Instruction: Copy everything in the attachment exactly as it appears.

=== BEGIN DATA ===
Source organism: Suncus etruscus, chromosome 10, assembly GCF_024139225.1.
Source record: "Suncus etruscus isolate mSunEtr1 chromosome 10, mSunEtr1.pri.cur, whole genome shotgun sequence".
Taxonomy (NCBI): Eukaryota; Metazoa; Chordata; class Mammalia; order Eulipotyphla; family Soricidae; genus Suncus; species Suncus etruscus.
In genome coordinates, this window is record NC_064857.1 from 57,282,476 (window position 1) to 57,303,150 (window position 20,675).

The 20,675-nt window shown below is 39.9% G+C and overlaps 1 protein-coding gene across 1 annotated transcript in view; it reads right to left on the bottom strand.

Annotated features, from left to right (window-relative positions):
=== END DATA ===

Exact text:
Source organism: Suncus etruscus, chromosome 10, assembly GCF_024139225.1.
Source record: "Suncus etruscus isolate mSunEtr1 chromosome 10, mSunEtr1.pri.cur, whole genome shotgun sequence".
Taxonomy (NCBI): Eukaryota; Metazoa; Chordata; class Mammalia; order Eulipotyphla; family Soricidae; genus Suncus; species Suncus etruscus.
In genome coordinates, this window is record NC_064857.1 from 57,282,476 (window position 1) to 57,303,150 (window position 20,675).

The 20,675-nt window shown below is 39.9% G+C and overlaps 1 protein-coding gene across 1 annotated transcript in view; it reads right to left on the bottom strand.

Annotated features, from left to right (window-relative positions):